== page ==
Roudo is strong, fierce, and incredibly determined – like many of the women I was fortunate enough to speak with. She gave her account with absolutely no holds barred – having endured fourteen long years in limbo at the mercy of an unfair and punitive system that restricts asylum seekers and forces them to live in poor conditions with low quality of life for indefinite periods of time. Although she was fearful of repercussions from the Home Office, she felt it mattered more for people to know and understand what she (and many others like her) are going through. She describes the indignity and despair of losing everything – reduced to borrowing basic essentials and using a bucket in her room as a toilet because of ongoing health issues. Roudo came here fearing for her life, with the hope of building a better one. Now almost a decade and a half later she is trapped, fighting the emotional and physical impact of surviving without the right to work, learn or help her family, as was her principle aim. This week I met up with her again to show her the finished book. She told me: ‘I think it means more when we share creatively. The written word, drama, art – they all have more impact and get our message across much more effectively.’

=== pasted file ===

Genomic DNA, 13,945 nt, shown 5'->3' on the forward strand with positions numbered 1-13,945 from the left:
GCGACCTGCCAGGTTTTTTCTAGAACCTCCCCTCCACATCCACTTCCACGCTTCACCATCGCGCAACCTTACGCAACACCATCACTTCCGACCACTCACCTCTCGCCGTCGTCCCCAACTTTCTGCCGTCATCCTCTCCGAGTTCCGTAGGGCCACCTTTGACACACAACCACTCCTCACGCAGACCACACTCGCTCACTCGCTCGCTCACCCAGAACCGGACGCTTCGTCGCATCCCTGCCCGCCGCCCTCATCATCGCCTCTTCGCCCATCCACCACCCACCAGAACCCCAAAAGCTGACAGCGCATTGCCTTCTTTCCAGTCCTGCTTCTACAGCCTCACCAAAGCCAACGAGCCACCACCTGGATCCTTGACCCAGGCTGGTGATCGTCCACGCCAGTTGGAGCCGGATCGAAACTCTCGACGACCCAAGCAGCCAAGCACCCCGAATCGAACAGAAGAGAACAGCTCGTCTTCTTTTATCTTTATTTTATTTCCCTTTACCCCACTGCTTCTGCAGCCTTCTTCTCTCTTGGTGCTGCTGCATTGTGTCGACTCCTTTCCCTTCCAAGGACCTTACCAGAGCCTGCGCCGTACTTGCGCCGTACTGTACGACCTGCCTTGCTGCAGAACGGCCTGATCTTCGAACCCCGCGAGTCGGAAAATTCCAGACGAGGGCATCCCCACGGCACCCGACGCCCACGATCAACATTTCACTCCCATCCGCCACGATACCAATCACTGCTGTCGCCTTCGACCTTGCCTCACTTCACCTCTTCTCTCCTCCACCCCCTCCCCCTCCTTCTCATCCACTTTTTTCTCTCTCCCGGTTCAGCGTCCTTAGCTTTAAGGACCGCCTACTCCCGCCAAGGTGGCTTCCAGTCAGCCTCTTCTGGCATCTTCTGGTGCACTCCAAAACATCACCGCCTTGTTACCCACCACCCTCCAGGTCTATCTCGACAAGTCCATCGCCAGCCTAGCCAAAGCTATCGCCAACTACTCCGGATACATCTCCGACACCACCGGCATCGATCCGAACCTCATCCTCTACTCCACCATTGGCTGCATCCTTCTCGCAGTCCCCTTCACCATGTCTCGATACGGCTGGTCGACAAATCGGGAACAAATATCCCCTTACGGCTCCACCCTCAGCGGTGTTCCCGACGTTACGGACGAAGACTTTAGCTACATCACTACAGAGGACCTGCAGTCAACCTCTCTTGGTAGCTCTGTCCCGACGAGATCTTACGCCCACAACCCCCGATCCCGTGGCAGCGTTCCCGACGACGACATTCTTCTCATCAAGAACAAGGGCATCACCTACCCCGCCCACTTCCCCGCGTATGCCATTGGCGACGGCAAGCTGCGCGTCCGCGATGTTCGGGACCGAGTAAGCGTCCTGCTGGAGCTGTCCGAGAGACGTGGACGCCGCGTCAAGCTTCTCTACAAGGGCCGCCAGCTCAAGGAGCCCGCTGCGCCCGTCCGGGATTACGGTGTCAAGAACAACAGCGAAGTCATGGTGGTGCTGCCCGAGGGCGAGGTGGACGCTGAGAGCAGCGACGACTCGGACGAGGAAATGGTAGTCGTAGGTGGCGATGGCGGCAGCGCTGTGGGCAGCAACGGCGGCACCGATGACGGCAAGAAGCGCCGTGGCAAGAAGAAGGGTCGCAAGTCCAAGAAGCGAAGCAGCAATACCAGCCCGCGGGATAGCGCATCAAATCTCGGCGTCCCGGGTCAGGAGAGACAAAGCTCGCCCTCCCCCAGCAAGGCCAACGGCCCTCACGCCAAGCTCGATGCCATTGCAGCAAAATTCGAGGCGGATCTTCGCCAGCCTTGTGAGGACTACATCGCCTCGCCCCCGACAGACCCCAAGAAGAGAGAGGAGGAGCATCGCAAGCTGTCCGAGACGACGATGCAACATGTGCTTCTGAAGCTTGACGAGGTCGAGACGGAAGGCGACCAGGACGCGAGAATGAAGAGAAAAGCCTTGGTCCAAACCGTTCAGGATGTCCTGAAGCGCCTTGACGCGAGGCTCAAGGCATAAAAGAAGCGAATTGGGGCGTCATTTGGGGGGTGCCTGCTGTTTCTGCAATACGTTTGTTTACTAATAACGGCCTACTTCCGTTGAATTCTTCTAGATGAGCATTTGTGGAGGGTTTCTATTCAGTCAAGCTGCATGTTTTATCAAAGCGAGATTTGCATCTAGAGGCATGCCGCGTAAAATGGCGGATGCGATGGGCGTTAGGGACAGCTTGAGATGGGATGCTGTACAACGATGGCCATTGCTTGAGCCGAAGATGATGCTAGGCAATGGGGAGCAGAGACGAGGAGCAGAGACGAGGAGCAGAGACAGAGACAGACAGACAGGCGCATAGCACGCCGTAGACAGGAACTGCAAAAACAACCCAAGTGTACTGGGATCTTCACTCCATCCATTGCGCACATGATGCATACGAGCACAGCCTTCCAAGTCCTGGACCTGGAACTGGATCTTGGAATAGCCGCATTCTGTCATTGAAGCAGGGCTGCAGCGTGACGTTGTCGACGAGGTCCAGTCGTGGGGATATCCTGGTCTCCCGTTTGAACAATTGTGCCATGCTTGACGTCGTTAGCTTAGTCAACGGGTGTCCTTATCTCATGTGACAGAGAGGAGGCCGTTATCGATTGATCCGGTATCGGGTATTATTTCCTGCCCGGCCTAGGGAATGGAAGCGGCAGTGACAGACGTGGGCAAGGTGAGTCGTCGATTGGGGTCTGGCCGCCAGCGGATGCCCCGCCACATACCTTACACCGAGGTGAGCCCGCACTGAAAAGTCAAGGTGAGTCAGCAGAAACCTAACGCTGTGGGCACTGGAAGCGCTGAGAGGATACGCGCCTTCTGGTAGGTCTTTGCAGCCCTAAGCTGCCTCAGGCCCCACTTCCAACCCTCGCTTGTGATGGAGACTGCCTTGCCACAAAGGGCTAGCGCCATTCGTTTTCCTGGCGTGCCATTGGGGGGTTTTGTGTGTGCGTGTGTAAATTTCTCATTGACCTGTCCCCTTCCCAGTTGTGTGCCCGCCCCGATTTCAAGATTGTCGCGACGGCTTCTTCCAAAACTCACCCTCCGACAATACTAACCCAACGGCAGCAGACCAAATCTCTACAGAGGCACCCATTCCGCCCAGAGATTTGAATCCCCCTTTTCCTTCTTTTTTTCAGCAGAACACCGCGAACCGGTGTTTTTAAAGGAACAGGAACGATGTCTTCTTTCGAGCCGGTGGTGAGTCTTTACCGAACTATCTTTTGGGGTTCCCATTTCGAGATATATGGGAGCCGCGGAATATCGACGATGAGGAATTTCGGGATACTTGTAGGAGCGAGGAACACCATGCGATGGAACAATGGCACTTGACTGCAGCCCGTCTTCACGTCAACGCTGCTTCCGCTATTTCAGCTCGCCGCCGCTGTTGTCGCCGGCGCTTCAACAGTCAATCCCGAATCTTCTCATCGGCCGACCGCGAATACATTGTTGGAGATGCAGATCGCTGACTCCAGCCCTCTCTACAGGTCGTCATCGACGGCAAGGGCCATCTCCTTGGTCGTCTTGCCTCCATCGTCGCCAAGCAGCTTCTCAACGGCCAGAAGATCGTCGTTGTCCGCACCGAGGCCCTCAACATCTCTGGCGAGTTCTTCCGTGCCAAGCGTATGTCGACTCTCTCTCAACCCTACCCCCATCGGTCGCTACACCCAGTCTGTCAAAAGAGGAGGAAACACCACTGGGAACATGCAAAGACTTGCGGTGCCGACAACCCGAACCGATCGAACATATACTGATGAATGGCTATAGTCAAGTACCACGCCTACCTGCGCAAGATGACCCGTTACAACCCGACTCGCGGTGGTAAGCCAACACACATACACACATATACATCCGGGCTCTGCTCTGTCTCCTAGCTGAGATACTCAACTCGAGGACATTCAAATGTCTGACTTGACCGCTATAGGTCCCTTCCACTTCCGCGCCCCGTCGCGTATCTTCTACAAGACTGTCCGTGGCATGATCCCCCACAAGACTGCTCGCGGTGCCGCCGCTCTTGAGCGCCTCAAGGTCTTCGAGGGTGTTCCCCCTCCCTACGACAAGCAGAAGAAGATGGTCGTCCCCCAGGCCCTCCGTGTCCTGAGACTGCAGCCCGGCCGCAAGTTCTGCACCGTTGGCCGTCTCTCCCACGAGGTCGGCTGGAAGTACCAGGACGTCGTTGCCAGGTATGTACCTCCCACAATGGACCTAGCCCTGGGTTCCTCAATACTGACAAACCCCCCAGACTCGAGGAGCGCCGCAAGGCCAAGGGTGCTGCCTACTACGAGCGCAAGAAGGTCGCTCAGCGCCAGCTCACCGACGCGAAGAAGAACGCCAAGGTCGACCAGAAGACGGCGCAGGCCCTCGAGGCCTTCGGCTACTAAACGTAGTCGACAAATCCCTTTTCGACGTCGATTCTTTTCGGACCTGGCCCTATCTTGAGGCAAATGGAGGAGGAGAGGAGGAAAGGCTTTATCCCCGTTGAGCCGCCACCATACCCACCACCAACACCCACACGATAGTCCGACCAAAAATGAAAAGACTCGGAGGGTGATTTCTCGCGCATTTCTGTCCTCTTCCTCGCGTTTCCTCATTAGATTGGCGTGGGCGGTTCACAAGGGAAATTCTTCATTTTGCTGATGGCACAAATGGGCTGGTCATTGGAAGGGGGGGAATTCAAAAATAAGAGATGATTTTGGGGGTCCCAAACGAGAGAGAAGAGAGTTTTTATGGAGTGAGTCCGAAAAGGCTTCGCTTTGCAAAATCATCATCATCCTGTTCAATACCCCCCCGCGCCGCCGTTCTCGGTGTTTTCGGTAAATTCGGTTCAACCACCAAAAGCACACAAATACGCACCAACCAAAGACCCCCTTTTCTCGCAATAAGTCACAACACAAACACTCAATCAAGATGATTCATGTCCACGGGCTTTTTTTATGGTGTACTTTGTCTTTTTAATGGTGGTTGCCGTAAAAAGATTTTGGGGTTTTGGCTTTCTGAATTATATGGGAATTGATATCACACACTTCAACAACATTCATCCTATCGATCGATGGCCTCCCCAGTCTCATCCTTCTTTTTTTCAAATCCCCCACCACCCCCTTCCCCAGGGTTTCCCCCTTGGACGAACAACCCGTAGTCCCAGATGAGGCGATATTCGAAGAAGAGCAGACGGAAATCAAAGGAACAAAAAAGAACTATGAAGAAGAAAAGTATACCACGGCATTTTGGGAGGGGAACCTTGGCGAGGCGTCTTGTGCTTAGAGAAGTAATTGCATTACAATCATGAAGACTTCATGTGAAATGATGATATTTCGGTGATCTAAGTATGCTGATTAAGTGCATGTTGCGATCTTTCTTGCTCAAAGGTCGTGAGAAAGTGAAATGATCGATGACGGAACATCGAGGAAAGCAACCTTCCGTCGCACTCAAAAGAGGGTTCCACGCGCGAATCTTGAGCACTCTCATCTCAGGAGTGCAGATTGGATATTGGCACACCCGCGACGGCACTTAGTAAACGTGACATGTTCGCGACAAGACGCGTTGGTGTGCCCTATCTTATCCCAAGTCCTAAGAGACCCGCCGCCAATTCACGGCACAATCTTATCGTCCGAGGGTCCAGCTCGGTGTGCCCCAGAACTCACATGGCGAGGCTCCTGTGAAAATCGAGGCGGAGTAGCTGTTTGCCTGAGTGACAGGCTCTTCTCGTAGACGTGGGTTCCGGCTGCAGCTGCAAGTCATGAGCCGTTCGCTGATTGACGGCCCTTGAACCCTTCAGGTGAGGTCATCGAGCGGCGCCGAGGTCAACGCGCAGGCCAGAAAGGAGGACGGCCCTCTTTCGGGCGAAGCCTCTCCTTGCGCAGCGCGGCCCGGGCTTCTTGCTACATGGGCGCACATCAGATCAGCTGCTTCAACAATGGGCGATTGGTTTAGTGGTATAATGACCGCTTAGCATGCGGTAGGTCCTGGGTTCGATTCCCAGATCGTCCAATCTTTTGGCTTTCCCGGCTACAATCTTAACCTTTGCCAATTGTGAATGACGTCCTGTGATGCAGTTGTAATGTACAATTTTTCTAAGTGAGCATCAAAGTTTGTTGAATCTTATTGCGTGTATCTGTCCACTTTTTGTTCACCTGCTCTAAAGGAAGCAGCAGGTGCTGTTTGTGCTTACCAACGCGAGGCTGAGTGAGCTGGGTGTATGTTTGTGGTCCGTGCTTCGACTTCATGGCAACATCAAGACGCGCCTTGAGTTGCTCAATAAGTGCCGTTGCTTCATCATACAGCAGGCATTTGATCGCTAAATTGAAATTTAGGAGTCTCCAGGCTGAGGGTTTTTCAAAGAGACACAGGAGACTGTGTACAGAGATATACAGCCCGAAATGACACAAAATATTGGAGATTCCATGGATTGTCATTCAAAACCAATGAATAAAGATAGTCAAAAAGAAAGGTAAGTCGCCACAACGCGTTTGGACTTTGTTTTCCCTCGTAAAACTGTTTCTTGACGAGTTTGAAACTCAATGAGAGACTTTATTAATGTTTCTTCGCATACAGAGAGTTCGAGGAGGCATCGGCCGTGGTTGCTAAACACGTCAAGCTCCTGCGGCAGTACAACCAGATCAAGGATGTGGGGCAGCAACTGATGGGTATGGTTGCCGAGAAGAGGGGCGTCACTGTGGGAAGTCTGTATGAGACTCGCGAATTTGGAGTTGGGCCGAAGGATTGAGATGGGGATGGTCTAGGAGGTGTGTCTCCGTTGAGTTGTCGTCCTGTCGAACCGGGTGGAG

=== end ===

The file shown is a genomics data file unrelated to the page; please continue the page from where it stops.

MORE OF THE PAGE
I spent well over an hour with Tekleab and his interpreter as he recounted his harrowing story of survival. His journey to the UK was a truly arduous and lengthy ordeal filled with horrific events and terrifying uncertainty. Having left Eritrea after being forced into the army at a very young age, he paid thousands of dollars and risked everything, placing his life in the hands of smugglers who transported him to Sudan before setting off across the Sahara. Throughout his journey Tekleab witnessed and experienced unspeakable tragedies and endured harrowing encounters – one after the other. He was refused asylum initially, but eventually it was granted and this has given him hope and an opportunity that he is hugely thankful for. He especially loves the people in Manchester who are ‘smiley and friendly’ – and says he owes the chance to start a new life to his determination and ambition.